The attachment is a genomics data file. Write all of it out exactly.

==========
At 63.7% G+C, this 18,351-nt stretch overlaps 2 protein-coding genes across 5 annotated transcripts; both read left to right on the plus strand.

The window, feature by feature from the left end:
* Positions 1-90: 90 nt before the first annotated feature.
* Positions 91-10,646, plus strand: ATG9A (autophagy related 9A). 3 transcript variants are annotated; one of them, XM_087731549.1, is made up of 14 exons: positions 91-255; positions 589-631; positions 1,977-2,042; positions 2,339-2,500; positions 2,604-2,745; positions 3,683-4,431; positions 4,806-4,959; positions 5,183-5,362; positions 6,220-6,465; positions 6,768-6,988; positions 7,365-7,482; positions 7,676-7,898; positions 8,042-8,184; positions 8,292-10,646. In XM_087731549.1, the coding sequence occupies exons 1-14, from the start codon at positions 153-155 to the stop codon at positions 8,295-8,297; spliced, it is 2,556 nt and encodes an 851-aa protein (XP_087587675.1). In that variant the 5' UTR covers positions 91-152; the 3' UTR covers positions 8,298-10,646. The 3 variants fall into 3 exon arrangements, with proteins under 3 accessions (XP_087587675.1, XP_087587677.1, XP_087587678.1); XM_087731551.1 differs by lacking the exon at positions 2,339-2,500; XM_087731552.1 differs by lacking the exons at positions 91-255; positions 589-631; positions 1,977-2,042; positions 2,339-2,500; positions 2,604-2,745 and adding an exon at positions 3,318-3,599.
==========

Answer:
At 63.7% G+C, this 18,351-nt stretch overlaps 2 protein-coding genes across 5 annotated transcripts; both read left to right on the plus strand.

The window, feature by feature from the left end:
* Positions 1-90: 90 nt before the first annotated feature.
* Positions 91-10,646, plus strand: ATG9A (autophagy related 9A). 3 transcript variants are annotated; one of them, XM_087731549.1, is made up of 14 exons: positions 91-255; positions 589-631; positions 1,977-2,042; positions 2,339-2,500; positions 2,604-2,745; positions 3,683-4,431; positions 4,806-4,959; positions 5,183-5,362; positions 6,220-6,465; positions 6,768-6,988; positions 7,365-7,482; positions 7,676-7,898; positions 8,042-8,184; positions 8,292-10,646. In XM_087731549.1, the coding sequence occupies exons 1-14, from the start codon at positions 153-155 to the stop codon at positions 8,295-8,297; spliced, it is 2,556 nt and encodes an 851-aa protein (XP_087587675.1). In that variant the 5' UTR covers positions 91-152; the 3' UTR covers positions 8,298-10,646. The 3 variants fall into 3 exon arrangements, with proteins under 3 accessions (XP_087587675.1, XP_087587677.1, XP_087587678.1); XM_087731551.1 differs by lacking the exon at positions 2,339-2,500; XM_087731552.1 differs by lacking the exons at positions 91-255; positions 589-631; positions 1,977-2,042; positions 2,339-2,500; positions 2,604-2,745 and adding an exon at positions 3,318-3,599.